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This is likely coming from one or two things (or both). Partitioning a disk, any disk, takes up drive space. In the megabyte range it is not even noticeable. In the gigabyte range it can be a substantial byte (sorry...) out of the drive. Also computer makers and Drive/RAM makers often calculate bytes differently. O/S companies (Apple, Microsoft, etc...) ...


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How old is the drive? Flash memory has limited write cycles, and it will slowly change into a read-only device. If you have been writing stuff to the drive for a few years it is quite possible some blocks have reached their write limit and the controller has marked them as unusable. Cheaper drive -> fewer cycles. Also note that the one-pass-of-zeros secure ...


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If you format a drive as Encrypted, you are in fact turning on File Vault, as that's the only encryption layer that OS X supports. The main advantage of partitioning the drive as Journaled, and then turning on File Vault is that you can revert the drive to a simple unencrypted volume if you should choose to do so in the future. You can't do this with a ...


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Sorry to hear of your situation. The first megabyte will have included the drive's partition and critical structural information. If you can, dd all the remaining content to another drive as a back-up of sorts. Then I suspect your best choice is a professional repair service or a tool like DiskWarrior: DiskWarrior Everything just disappeared after ...


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From the Tom's Hardware Forum: By default, the OSX disk utility creates a new partition as GUID. Windows can't read it. You need to create the partition type as MBR, which Windows can read. Then format as exFAT and both machines will read it.


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Your main disk uses a Core Storage partition scheme: disk0 is your main system disk. disk1 is a "virtual" disk residing in disk0s2 containing the Macintosh HD volume visible on your desktop. The first two sectors of a Logical Volume contain zeros only. Examples: disk2 is the Core Storage Volume pooling disk0s2 (SSD) and disk1s2 (HDD) of a 3.1 TB ...


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Internet recovery loads from the internet and runs in RAM. Presumably you have more than 1.28GB of RAM. OS X Base System is the base system for recovery, not your internal drive. Based on that, it cannot see your internal drive at all. There's not much you can do if the computer itself can't see the drive. If there's any way you can get this into an Apple ...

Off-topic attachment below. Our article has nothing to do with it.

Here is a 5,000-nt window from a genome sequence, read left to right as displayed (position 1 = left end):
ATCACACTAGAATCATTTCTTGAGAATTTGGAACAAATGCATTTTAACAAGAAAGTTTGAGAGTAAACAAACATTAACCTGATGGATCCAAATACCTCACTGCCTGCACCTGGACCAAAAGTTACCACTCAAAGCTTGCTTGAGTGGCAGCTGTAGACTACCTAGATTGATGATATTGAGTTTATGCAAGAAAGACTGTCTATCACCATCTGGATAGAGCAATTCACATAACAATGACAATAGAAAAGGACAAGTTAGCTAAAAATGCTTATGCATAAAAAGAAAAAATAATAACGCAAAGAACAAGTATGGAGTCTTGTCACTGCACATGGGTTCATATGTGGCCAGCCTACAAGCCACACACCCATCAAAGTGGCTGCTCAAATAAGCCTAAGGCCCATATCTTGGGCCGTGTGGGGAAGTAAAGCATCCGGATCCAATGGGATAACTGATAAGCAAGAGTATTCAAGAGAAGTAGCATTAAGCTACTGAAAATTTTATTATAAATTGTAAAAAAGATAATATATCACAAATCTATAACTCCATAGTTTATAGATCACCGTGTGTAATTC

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It sounds like there is a problem with the USB installer. To confirm this, restart holding Option + R to return to Disk Utility, and verify you formatted the drive as "Mac OS X Extended (Journaled). If you have a working bootable usb, holding the "option" key should show you the Startup Manager menu: https://support.apple.com/en-us/HT204417 Here are a ...


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Disk Utility repair functions are (from what I have heard) just a front end to FSCK, so that will likely give you the same results. You could try another disk repair utility (diskWarrior, techtool, etc...), or if you have a recent backup I would be tempted to wipe the drive and start over. If you have another Mac you could put that Mac into target disk ...


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Update 2 Based on the current state of your MBR and GUID partition tables, I recommend the following steps to finish fixing your computer. I do not think it is necessary to boot to Internet Recovery Mode before entering these commands. Make a Time Machine or other form of backup. (Just in case.) Execute my Update 1 on /dev/disk0. Upon completion, the ...


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Basically you have to delete the linux partitions (disk0s4 and disk0s5) and then expand your CoreStorage volume (Macintosh HD) to the full size. Boot to Internet Recovery Mode by pressing altcmdR while booting Open Terminal in the menubar -> Utilities enter diskutil list and diskutil cs list to get the partition and the CoreStorage listing. Now unmount all ...


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ran into the same problem and found this article that fixes it a little easier Just run diskutil coreStorage list, find the logical volume uuid, and then run diskutil coreStorage revert (that uuid) in your case diskutil coreStorage revert 2F7B1893-07E8-4194-840B-F2552042E055 http://awesometoast.com/yosemite-core-storage-and-partition-woes/


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The following page has a lot of explanation on it but I've provided the quick steps below. Side note, try verify and repair and fix permissions in the app first to see if that does it. Erase disk via terminal Start in terminal with this command: diskutil list Next verify and repair the usb drive with this command putting the disk name I where it says ...


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You should be fine, and you got really lucky because you failed your way into saving your disk. I'll first break down your dd command: dd if=/dev/zero of=/dev/rdisk1 Copy everything from zero to /dev/rdisk1 (your main disk, ouch!) bs=1024 Sets the size of the blocks to be copied. In this case, you are coping in 1Kb blocks. This is more important in the ...



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